Even before its publication this week, True believer sparked conversation, with some of Lee’s fans worried it would paint a less than rosy image of the deceased icon. Still, Riesman asks potential readers to dig for themselves before passing judgment on the book.
“It’s not a book that tries to demolish anyone,” says Riesman The Hollywood Reporter. “It’s a book that tries to make us see more clearly an individual who was human like all of us.”
Indeed, True believer portrays a man as imperfect as his heroes, and he emerges all the more human.
While working as a journalist at Vulture,Riesman has established himself as a go-to columnist in the comic book industry with plays on icons such as Spider-Man Recluse Co-Creator Ditko, an unvarnished return to the revolutionary Ultimate Marvel Comic Lineand a profile onStan lee. This widely read profile, published in 2016, ultimately led an editor to approach Riesman after Lee’s death in 2018 about writing this bio.
In a conversation with THR, Riesman details the twisty journey of the biography and what he learned along the way.
One of the most striking things about this book is the time you spent with Stan’s younger brother Larry Lieber, who worked for Stan and Marvel for years. How did it happen?
I called him out of the blue. He picked up the phone and started giving me some interesting information right off the bat. We met for lunch on the Upper East Side where he lived. And he spoke for about three hours of his life. His life, not Stan’s life. I said, “Can I record this?” and he said, “Absolutely not,” because he’s planning to write a memoir. He told me this three hour life story which is utterly fascinating and utterly heartbreaking, and I was like, “You have to let me write this Larry.” I’ve asked him five times, and he still refuses.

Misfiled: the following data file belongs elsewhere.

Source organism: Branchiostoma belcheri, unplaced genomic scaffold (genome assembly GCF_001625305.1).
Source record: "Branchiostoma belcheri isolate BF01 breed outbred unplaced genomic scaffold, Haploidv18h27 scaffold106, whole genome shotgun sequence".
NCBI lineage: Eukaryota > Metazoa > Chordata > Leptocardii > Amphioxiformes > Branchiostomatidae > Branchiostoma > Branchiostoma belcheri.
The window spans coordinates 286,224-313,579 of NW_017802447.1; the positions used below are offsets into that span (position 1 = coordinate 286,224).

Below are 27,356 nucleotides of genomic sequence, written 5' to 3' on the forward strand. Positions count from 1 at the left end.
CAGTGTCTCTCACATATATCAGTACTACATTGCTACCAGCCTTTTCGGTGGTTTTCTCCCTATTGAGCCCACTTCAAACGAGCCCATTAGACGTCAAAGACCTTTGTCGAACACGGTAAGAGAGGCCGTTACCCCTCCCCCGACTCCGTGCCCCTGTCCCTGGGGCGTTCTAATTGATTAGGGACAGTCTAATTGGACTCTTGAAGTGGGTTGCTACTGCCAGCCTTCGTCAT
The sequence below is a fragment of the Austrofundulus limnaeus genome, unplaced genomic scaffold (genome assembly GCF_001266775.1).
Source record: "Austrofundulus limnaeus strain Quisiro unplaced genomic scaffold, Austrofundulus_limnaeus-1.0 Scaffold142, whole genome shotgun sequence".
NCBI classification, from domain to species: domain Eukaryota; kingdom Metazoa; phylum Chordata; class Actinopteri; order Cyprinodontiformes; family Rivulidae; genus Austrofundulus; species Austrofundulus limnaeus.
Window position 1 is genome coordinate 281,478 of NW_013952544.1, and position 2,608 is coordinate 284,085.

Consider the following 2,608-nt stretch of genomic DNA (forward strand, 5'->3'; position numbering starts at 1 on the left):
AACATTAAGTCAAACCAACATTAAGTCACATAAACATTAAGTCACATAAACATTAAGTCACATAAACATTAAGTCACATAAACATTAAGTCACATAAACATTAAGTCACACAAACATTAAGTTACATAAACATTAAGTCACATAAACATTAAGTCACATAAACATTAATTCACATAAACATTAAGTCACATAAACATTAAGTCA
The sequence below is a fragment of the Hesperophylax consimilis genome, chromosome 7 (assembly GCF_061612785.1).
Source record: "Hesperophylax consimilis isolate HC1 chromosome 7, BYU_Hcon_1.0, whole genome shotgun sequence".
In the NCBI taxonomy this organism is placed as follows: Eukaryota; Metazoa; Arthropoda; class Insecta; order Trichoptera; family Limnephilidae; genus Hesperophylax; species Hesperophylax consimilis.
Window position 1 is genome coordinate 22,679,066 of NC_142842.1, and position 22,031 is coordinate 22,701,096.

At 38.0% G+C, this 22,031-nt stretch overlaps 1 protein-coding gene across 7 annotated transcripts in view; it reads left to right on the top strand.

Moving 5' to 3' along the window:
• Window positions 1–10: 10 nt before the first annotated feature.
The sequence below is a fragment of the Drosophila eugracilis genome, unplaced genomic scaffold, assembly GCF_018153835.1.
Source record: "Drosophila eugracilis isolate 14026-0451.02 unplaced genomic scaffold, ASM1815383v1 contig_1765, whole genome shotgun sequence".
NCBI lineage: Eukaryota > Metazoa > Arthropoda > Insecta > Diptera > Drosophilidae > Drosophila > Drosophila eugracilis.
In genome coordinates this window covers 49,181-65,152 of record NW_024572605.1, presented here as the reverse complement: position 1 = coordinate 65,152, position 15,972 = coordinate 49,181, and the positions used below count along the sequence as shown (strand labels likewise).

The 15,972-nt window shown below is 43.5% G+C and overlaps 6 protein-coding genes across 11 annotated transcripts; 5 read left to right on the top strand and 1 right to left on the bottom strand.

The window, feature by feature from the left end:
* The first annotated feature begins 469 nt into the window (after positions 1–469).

About six weeks after Stan’s death, you head to Larry’s apartment for a proper interview, and the apartment isn’t what people might expect from Stan’s brother.
I went to Larry’s apartment on the Upper East Side. It’s fascinating. Just the decor alone is a shoebox. It’s a studio that’s really, really tiny. This is not the life of a rich man, this is what I try to convey. A stark contrast to the lifestyle led by Stan. Talking to Larry has been one of the most exciting journalistic experiences I have ever had. I will forever be indebted to him for how open and available with me, and how comfortable he was telling me things that he had never said to anyone before. The book wouldn’t be half the book it is if I hadn’t been able to talk to Larry for that interview that ended up happening, where I went to his apartment and we talked, I think, four o’clock. . Then we had another interview, a follow-up interview, which lasted about an hour and a half. So there are a lot of Larry’s tape journals. I hope I can get his permission, but someday I would like to post the full interview as I feel like it’s a useful document for comic book history.